|Fantasy Football: Week 9 starts, sits||11.03.12 at 12:11 pm ET|
Welcome to the Week 9 starts and sits. It’s been a rough week for yours truly and all New Yorkers, but I’m now up in Boston with friends — fully loaded with bandwidth and a large coffee. Let’s get into Week 9, shall we? For those of you looking for full rankings, we will be adding them at Rotobahn.com throughout the day as we play catchup in the wake of Hurricane Sandy. We also will be hosting our weekly Sunday chat right here, so check back Sunday at 11 a.m. if you have any pressing lineup questions.
Cam Newton, Panthers at Redskins
Yes, Newton was a lock starter going into the season, but we’ve received enough e-mails about him to put him here. Newton should step up in this game against Robert Griffin III. The bigger issue is the Washington defense, which is prone to lapses in coverage. Newton is a good play here and he has some upside, too. He’s a good play in any league.
Josh Freeman, Buccaneers at Raiders
Stick with Freeman this week in a plus matchup at Oakland. His receivers are making plays and now he has ground support with a surging Doug Martin.
Joe Flacco, Ravens at Browns
There’s some risk due to how poorly he’s played lately, but we wouldn’t be afraid of using him here. The Ravens have had two weeks to prepare for this game and they are well coached. They should be ready. Flacco is a viable start in 12-team leagues.
Ryan Fitzpatrick, Bills at Texans
Fitz is a very risky play on the road against a quality opponent. Just look at what he did in Weeks 5 and 6 if you require proof. The Bills most likely will be chasing in the game, so there’s some hope, but we’d strongly consider other options in all leagues.
Ryan Tannehill, Dolphins at Colts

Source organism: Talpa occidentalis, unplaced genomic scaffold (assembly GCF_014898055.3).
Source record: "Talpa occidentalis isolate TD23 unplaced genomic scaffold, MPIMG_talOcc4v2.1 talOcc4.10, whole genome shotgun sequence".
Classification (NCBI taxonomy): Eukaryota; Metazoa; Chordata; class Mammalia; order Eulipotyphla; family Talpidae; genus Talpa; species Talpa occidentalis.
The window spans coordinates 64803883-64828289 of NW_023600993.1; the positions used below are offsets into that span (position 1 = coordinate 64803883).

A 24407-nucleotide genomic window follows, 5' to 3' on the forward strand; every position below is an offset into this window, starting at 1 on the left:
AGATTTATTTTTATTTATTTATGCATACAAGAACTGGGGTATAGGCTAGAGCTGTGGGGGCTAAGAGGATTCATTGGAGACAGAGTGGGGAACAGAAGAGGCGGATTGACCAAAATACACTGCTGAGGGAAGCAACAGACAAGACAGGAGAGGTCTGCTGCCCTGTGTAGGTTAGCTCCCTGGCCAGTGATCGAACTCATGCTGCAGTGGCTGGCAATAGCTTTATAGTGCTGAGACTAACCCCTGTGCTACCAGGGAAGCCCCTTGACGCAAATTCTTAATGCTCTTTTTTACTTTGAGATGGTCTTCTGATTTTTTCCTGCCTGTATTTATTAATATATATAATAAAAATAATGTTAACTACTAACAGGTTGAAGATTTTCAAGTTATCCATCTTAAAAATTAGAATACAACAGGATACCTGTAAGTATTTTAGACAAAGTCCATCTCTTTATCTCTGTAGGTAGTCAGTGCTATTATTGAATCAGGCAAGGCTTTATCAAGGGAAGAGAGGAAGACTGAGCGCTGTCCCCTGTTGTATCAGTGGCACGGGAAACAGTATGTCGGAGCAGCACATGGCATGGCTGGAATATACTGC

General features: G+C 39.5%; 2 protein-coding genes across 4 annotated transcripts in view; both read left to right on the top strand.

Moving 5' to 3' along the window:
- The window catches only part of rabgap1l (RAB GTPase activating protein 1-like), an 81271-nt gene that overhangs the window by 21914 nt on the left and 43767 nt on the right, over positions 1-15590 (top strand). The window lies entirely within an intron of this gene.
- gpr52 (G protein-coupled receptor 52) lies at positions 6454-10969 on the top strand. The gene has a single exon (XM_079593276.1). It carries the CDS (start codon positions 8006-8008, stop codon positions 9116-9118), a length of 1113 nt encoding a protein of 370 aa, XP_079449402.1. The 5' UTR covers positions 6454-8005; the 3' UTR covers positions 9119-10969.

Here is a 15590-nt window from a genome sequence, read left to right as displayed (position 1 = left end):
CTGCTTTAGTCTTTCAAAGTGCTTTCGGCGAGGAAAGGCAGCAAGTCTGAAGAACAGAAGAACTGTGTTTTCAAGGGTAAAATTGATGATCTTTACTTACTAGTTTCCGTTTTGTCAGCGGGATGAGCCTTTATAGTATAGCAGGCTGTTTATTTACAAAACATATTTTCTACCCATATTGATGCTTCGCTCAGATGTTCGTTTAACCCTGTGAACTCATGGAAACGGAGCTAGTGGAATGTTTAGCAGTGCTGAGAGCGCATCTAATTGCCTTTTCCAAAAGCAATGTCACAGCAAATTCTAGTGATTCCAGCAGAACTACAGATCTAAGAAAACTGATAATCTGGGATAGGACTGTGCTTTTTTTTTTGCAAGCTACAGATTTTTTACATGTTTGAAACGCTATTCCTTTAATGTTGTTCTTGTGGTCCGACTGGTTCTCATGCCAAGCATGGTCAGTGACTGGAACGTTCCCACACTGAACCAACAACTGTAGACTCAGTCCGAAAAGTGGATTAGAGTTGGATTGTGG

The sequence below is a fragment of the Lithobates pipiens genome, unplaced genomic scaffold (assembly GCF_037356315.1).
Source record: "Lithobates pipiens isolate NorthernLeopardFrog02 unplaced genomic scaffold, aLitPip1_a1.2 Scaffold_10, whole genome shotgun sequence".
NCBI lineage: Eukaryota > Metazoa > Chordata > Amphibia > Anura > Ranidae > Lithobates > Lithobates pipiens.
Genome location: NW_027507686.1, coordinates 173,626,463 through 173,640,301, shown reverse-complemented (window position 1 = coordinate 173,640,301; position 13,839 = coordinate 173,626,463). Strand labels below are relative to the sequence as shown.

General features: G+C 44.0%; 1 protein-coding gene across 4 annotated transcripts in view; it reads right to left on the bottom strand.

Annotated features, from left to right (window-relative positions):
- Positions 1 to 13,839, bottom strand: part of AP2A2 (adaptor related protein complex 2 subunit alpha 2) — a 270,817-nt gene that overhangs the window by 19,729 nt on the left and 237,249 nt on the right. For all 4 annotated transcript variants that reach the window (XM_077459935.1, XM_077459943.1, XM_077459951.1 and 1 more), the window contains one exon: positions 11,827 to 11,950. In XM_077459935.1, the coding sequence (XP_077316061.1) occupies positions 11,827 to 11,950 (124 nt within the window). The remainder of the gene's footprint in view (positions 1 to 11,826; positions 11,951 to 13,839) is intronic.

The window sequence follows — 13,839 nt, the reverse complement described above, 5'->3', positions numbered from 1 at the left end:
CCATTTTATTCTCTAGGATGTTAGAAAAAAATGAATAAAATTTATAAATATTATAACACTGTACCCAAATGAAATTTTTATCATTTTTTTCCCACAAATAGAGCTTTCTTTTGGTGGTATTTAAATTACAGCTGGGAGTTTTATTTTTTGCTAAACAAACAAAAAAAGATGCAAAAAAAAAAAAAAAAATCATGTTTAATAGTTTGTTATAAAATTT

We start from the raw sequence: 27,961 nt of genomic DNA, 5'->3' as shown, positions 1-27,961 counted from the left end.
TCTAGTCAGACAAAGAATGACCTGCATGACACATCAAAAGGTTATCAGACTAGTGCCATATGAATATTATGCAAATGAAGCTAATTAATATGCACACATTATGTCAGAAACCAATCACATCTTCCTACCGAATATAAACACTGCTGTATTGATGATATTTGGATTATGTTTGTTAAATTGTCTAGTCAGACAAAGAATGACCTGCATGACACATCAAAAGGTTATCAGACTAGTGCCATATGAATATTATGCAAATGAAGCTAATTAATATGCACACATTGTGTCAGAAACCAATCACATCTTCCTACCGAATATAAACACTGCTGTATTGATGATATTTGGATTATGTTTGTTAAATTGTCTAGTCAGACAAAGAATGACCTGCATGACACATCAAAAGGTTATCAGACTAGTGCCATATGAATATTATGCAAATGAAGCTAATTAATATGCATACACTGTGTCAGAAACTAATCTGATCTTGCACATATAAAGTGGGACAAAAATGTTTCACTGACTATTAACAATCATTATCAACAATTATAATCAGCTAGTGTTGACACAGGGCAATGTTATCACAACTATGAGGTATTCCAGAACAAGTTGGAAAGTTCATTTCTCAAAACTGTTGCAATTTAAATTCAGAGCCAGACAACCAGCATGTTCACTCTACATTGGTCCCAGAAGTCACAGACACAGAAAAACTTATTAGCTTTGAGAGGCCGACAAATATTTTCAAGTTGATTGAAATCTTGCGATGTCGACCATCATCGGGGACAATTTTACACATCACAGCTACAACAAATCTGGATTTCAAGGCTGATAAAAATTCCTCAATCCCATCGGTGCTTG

Two big things here: Tannehill is not a lock to play, so even if you are going to roll with him, you need a Plan B. The more important thing is the in-game risk. There’s a solid chance that he could start but not finish, and that’s what worries us most. He’s got an easily aggravated injury. The matchup is a very good one, but we’d look for more secure options in Week 9.
|Super Bowl roundup: Ahmad Bradshaw ‘OK’ to play||02.04.12 at 4:19 pm ET|
Giants running back Ahmad Bradshaw has been experiencing a sore foot after two straight days of practicing for Sunday’s game against the Patriots. Bradshaw is one of six players on the Giants injury report, “but he’s OK,” Tom Coughlin told reporters on Friday. ”He’ll be ready. He’ll be listed as probable.”
Despite the injury, Bradshaw showed up for practice Wednesday and Thursday after resting the first two days post-arrival to Indy.
“He got in two good days of work prior to this,” Coughlin said. “He’s prepared.”
♦ Super Bowl fans everywhere are taking to social media outlets when it comes to navigating their way to and around Indianapolis.
Fans are using Facebook and Twitter to find the best restaurants and best parking spots for game day, and are even using them as locating devices to find out where the next major celebrity will appear.
According to a report by CBS New York, a year after Super Bowl XLV set a record 4,064 tweets per second during the fourth quarter of the game, organizers are aiming to make this year’s game in Indianapolis the most connected Super Bowl ever.
|Taking a closer look at the regular-season matchup between the Patriots and Giants||01.25.12 at 9:07 pm ET|